By Jay S. Jacobs, Nassau County, NY, Democratic Chairman, Pledged Hillary Delegate
I finally get it. After more than 33 million votes cast in 51 primaries and caucuses over five months of intense campaigning and media scrutiny, with 3167 delegates having been elected, apparently, no one ever intended for there to be a “nominating” convention. Not the politicians, not the pundits, not the press. Just the people – they thought that they were getting a nominating convention.
I always figured that the nominating convention was to actually nominate the candidate who garnered the most support among Democrats. A bonus would be if that candidate was, as well, able to get elected in the general election. Well, while we can argue about whether or not Hillary or Barack have the most popular votes (depending upon which states you chose to include or exclude), there is no question but that Hillary has garnered more Democratic votes. The exit polling in states with open primaries demonstrates that. But that is not what this contest has ever been about. From the beginning, at least with many in the press and politics, it’s been all about getting rid of Hillary Clinton – any way possible – as quickly as possible. Maximize and emphasize her short comings, minimize her assets and attributes. Overplay her failures, downplay her successes.
The reality has been getting clearer with each passing day but really crystallized with Hillary’s universally criticized reference to Robert Kennedy’s assassination in June of 1968. Hillary was using an example for historical reference, among others, in response to critics who want her to drop out (“this thing has been going on for way too long”). She pointed out that there were many examples of contested races continuing into the summer. The condemnation was loud and swift and, typical for this year’s primary season, equally ridiculous.
Hillary broke the cardinal rule of today’s politics. Even utter a phrase that can be remotely connected to something offensive and, presto, the press finds it offensive (with a little help from your opponent). While Hillary’s reference was merely historical, the anti-Clinton press and Obama campaign became hysterical. How dare she reference such a tragedy? The press and Obama campaign emphasized how offensive this was in light of the legitimate concerns over Obama’s safety, as if referencing an historical fact somehow increases that threat. How crass can they become in trying to run someone out of this race?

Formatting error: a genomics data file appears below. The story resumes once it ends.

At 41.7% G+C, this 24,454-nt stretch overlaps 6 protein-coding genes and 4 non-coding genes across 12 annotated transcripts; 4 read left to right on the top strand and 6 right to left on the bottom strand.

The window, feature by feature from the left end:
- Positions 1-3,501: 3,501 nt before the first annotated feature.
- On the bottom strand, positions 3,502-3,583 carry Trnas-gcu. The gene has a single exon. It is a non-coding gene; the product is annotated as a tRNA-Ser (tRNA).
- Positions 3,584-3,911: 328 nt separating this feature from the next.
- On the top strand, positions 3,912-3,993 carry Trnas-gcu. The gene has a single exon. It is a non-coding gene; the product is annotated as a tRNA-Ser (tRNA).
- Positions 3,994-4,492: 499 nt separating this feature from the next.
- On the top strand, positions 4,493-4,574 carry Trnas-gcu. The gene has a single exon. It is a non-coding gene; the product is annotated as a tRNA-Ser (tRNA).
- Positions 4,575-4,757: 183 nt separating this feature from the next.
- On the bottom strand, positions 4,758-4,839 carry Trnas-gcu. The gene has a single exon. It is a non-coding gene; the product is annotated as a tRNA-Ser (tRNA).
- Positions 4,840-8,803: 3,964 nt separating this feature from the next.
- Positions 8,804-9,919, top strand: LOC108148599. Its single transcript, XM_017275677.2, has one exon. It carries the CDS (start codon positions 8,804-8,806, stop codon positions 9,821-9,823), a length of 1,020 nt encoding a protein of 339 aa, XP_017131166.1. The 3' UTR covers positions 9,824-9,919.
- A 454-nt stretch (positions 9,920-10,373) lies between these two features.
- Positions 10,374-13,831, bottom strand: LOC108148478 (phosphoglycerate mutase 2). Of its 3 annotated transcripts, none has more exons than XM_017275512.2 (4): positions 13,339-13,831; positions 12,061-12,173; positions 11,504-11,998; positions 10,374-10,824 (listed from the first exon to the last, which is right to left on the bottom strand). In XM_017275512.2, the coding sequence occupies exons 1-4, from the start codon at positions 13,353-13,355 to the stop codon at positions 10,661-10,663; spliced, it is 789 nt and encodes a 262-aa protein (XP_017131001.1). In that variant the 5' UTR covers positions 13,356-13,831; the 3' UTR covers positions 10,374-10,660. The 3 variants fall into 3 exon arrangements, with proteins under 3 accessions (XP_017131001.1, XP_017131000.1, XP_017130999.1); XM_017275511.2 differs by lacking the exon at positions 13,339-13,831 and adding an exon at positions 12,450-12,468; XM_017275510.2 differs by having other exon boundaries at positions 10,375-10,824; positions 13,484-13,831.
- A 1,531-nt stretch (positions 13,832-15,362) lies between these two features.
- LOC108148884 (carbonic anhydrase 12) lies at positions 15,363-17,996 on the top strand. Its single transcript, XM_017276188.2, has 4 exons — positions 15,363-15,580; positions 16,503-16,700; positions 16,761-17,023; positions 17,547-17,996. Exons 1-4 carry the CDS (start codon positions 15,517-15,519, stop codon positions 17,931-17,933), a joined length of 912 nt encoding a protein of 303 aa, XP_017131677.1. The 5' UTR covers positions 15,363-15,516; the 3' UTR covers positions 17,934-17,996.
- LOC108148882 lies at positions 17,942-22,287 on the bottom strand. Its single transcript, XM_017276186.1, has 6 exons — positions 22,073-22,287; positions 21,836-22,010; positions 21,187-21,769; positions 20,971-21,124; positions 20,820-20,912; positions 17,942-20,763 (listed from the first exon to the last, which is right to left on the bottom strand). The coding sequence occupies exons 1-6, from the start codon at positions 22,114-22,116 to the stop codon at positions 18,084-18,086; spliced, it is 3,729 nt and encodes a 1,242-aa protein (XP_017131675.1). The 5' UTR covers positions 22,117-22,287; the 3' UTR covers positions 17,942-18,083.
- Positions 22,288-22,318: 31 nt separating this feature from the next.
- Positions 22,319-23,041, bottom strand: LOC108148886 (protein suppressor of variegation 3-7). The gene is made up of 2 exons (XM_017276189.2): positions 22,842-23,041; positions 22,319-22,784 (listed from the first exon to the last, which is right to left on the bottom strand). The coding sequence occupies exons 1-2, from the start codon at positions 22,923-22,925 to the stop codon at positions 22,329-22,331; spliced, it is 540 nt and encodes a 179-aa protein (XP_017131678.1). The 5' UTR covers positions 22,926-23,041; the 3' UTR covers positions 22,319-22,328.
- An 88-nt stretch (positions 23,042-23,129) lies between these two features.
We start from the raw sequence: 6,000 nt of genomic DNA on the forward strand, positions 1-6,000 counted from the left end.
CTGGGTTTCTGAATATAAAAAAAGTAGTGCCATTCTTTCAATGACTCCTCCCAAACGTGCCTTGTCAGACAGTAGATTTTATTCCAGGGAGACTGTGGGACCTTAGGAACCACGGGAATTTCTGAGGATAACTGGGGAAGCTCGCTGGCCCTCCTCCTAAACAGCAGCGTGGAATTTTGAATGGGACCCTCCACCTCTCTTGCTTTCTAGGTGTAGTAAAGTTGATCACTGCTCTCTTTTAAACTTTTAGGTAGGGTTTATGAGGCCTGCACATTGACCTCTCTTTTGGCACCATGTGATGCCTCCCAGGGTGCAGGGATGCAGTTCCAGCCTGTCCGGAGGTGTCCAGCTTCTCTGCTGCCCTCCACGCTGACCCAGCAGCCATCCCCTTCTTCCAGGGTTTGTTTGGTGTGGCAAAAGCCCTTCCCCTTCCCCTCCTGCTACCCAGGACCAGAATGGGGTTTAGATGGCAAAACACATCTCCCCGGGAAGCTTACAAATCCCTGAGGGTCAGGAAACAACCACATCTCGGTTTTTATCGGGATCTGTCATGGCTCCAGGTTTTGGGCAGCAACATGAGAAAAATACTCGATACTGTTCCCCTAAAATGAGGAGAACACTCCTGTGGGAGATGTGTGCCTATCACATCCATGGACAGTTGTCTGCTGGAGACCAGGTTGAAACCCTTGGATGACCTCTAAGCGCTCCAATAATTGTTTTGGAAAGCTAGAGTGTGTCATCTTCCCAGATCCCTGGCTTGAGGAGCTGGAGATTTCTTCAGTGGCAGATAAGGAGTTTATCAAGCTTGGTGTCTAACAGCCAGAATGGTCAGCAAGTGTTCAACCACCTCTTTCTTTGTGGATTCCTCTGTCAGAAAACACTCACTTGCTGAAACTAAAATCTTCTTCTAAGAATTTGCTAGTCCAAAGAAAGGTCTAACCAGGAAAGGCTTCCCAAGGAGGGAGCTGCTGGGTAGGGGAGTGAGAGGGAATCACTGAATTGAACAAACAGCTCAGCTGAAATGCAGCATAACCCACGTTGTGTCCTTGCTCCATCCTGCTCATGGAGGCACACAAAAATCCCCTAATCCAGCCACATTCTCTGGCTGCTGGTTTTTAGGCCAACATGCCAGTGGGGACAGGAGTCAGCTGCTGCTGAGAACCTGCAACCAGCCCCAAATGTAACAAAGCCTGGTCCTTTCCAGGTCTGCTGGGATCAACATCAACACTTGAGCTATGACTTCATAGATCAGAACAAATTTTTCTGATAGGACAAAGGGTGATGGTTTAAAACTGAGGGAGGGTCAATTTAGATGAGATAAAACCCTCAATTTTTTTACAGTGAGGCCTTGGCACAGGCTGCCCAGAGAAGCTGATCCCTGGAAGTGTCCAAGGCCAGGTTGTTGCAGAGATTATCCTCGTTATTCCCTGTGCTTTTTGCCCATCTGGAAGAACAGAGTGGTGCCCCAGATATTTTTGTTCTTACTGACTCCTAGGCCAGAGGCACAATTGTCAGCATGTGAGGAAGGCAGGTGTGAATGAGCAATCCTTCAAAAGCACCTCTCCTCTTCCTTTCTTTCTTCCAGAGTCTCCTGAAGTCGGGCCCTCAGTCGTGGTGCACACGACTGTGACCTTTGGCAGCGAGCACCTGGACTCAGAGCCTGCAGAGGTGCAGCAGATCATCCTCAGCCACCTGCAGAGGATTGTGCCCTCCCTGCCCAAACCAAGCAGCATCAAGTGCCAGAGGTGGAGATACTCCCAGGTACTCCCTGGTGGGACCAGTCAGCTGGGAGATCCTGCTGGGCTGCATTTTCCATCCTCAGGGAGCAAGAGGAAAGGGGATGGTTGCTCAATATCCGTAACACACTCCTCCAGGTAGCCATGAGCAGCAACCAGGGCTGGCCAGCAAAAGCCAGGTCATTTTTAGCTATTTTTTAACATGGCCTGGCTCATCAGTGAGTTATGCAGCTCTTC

For months there has been a constant drum beat to get Hillary out of the race. It started after Iowa. It gets louder and then quieter depending upon the outcome of ongoing contests. When Hillary loses or doesn’t exceed the pundit’s expectations, the calls are deafening. When Hillary wins or exceeds expectations (oops, that has never happened) the “political experts” pipe down for a bit finding clever ways to minimize the success. “It’s too little, too late”, we’re constantly told. “There’s no clear path to victory” for her. “It’s a mathematical improbability.”
After Hillary won Indiana (by too small a margin) and Obama won North Carolina (“convincingly”) Tim Russert and others anointed Obama the “presumptive” nominee. With neither having obtained the requisite majority of total delegates, with hundreds of delegates yet to be elected or having not declared their intentions, with hundreds of other “Super Delegates” having chosen but free to reverse their choice, the pundits are telling the public that it was over. Yet, we had to wait until 1:15 AM for the Mayor of Gary, Indiana to release Lake County’s votes in order to be sure, unlikely, though it was, that those votes would not overturn what looked like a Clinton victory before CNN and others would “declare” Indiana for her. On that remote possibility we had to wait – but on the off chance that the remaining contests and remaining “Super Delegates” would turn smart pundits into not so smart pundits – for that there is a mad rush to end this thing and avoid that uncomfortable inconvenience.
Let’s not overlook Hillary’s 41 point landslide a week later in West Virginia followed the next week by a 36 point “thumping” in Kentucky. Oh, yes, of course, that’s just Appalachia – that shouldn’t really count, after all.
So, I would like to know from the real “deciders” if now is not the right circumstance to take a contest to a convention, under just what scenario is it the right circumstance? When you have two excellent candidates, divided by just a hundred thousand votes or so after 33 million have voted, with 150 delegates between them, more than 3600 having been decided, neither having attained the requisite number to declare a win, isn’t that what a convention is supposed to be for? And, if the answer is “no” than I’d like to hear when the answer would be “yes.”
And, if the answer is that there really isn’t ever a time that we would want to take a contest to a convention, might I suggest that we just dispense with the whole thing and save everybody a lot of time and money. If it’s a coronation we want, why not just plan a huge rally, say, on the waterfront on a hot day in Portand, Oregon. Maybe we can bring in a few rock bands – let’s get Bon Jovi and Springsteen and a couple of local bands to warm up the act. Even better, in keeping with the sophistication and spirit of how it seems we’re conducting our elections these days, why not ask Howard Dean to step aside for that event in favor of Ryan Seacrest?
Posted by permission of the author.